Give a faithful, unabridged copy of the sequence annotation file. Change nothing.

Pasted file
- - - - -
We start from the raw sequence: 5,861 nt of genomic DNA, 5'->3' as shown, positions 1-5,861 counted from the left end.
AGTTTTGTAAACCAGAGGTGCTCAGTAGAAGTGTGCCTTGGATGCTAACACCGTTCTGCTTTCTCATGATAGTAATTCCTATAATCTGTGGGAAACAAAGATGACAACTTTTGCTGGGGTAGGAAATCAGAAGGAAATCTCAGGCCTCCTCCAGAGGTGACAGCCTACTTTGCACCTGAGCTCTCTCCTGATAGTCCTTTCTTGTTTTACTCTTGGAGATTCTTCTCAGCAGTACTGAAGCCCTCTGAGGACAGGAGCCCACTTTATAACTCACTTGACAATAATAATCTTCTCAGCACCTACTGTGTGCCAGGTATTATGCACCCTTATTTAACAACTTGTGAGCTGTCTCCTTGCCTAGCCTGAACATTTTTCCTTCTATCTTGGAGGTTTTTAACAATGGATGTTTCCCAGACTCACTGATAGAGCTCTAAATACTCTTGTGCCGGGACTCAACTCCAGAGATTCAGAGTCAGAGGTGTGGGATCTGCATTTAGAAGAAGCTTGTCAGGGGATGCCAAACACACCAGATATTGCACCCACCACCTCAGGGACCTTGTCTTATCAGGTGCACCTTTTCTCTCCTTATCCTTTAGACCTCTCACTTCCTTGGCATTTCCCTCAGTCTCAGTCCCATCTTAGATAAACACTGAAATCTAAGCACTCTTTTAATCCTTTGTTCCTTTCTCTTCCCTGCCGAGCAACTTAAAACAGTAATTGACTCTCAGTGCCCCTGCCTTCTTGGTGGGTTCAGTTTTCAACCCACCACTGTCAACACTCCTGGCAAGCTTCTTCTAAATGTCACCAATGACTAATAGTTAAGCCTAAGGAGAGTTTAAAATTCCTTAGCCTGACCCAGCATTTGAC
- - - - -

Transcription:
We start from the raw sequence: 5,861 nt of genomic DNA, 5'->3' as shown, positions 1-5,861 counted from the left end.
AGTTTTGTAAACCAGAGGTGCTCAGTAGAAGTGTGCCTTGGATGCTAACACCGTTCTGCTTTCTCATGATAGTAATTCCTATAATCTGTGGGAAACAAAGATGACAACTTTTGCTGGGGTAGGAAATCAGAAGGAAATCTCAGGCCTCCTCCAGAGGTGACAGCCTACTTTGCACCTGAGCTCTCTCCTGATAGTCCTTTCTTGTTTTACTCTTGGAGATTCTTCTCAGCAGTACTGAAGCCCTCTGAGGACAGGAGCCCACTTTATAACTCACTTGACAATAATAATCTTCTCAGCACCTACTGTGTGCCAGGTATTATGCACCCTTATTTAACAACTTGTGAGCTGTCTCCTTGCCTAGCCTGAACATTTTTCCTTCTATCTTGGAGGTTTTTAACAATGGATGTTTCCCAGACTCACTGATAGAGCTCTAAATACTCTTGTGCCGGGACTCAACTCCAGAGATTCAGAGTCAGAGGTGTGGGATCTGCATTTAGAAGAAGCTTGTCAGGGGATGCCAAACACACCAGATATTGCACCCACCACCTCAGGGACCTTGTCTTATCAGGTGCACCTTTTCTCTCCTTATCCTTTAGACCTCTCACTTCCTTGGCATTTCCCTCAGTCTCAGTCCCATCTTAGATAAACACTGAAATCTAAGCACTCTTTTAATCCTTTGTTCCTTTCTCTTCCCTGCCGAGCAACTTAAAACAGTAATTGACTCTCAGTGCCCCTGCCTTCTTGGTGGGTTCAGTTTTCAACCCACCACTGTCAACACTCCTGGCAAGCTTCTTCTAAATGTCACCAATGACTAATAGTTAAGCCTAAGGAGAGTTTAAAATTCCTTAGCCTGACCCAGCATTTGAC